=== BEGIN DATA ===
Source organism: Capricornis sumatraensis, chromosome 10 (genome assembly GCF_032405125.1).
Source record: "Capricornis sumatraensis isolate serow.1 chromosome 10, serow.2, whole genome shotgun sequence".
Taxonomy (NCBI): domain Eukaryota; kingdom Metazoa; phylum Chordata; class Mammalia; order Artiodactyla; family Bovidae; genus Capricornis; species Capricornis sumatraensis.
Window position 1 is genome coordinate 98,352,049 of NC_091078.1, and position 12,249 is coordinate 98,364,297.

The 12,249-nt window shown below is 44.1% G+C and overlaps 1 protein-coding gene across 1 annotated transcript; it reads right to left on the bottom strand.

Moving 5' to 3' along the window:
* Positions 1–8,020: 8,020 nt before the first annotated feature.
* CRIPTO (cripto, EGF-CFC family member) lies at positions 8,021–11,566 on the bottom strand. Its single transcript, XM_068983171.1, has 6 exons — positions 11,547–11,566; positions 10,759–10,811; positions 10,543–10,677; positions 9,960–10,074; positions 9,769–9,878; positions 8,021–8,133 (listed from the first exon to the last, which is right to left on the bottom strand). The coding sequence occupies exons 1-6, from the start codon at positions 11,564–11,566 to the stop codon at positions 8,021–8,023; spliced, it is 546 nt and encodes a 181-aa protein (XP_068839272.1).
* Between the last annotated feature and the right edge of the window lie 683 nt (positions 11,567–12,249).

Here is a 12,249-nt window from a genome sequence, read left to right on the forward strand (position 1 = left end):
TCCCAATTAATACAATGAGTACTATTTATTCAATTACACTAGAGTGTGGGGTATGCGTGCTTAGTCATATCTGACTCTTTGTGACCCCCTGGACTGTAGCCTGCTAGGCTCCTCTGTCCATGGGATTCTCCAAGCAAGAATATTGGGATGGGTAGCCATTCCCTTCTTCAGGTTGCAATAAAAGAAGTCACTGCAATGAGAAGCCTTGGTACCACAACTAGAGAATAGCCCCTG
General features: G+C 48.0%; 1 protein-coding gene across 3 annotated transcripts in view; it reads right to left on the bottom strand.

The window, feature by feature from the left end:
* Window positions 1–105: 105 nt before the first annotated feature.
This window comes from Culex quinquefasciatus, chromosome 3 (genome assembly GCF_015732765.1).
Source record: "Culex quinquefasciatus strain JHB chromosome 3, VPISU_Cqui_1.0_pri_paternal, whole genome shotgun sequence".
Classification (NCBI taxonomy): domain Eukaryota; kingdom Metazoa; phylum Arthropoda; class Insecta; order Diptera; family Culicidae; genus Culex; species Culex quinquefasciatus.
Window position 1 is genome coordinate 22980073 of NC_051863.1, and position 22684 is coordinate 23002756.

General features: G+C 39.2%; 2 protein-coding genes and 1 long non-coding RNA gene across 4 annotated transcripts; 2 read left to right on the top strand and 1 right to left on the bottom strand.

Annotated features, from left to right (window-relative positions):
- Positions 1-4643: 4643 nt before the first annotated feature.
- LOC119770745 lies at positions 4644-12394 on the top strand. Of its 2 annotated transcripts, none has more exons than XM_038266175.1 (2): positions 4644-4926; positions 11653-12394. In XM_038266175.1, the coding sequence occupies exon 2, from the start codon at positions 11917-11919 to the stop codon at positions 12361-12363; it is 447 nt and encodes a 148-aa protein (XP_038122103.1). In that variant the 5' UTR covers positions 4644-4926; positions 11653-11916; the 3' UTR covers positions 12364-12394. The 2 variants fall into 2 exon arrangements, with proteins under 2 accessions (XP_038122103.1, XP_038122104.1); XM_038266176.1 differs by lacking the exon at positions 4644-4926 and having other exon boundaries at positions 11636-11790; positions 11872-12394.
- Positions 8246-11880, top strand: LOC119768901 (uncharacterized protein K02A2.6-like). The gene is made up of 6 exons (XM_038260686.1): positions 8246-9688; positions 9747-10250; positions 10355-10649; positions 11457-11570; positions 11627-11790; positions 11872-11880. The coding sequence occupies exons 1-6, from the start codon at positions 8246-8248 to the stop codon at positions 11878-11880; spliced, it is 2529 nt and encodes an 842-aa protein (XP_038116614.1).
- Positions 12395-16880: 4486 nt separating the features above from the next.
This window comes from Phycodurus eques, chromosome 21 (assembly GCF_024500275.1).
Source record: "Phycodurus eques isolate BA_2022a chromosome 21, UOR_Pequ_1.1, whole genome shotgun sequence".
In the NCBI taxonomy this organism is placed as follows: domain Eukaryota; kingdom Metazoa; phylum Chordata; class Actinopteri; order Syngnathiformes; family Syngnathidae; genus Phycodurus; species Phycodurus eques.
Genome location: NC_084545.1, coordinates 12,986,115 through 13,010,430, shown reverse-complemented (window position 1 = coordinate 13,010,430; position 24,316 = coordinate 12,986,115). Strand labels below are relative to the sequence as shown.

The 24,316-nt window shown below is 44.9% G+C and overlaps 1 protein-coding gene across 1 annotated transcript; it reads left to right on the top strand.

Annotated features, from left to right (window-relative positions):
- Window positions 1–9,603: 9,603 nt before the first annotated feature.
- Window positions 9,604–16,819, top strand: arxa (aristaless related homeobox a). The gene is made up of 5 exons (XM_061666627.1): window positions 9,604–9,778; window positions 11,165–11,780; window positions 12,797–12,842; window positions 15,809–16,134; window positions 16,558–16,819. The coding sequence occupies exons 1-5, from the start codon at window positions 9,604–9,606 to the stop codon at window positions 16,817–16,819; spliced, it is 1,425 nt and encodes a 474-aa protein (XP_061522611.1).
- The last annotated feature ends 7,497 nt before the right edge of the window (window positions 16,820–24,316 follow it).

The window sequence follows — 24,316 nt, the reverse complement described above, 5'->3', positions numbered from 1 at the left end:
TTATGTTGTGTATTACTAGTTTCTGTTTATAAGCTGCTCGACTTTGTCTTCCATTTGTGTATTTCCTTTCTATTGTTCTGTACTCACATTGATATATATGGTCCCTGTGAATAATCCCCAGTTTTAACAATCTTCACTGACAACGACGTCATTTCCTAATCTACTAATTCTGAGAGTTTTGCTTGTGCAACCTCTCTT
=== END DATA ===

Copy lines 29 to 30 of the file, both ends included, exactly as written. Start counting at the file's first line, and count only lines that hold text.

The 24,316-nt window shown below is 44.9% G+C and overlaps 1 protein-coding gene across 1 annotated transcript; it reads left to right on the top strand.

Annotated features, from left to right (window-relative positions):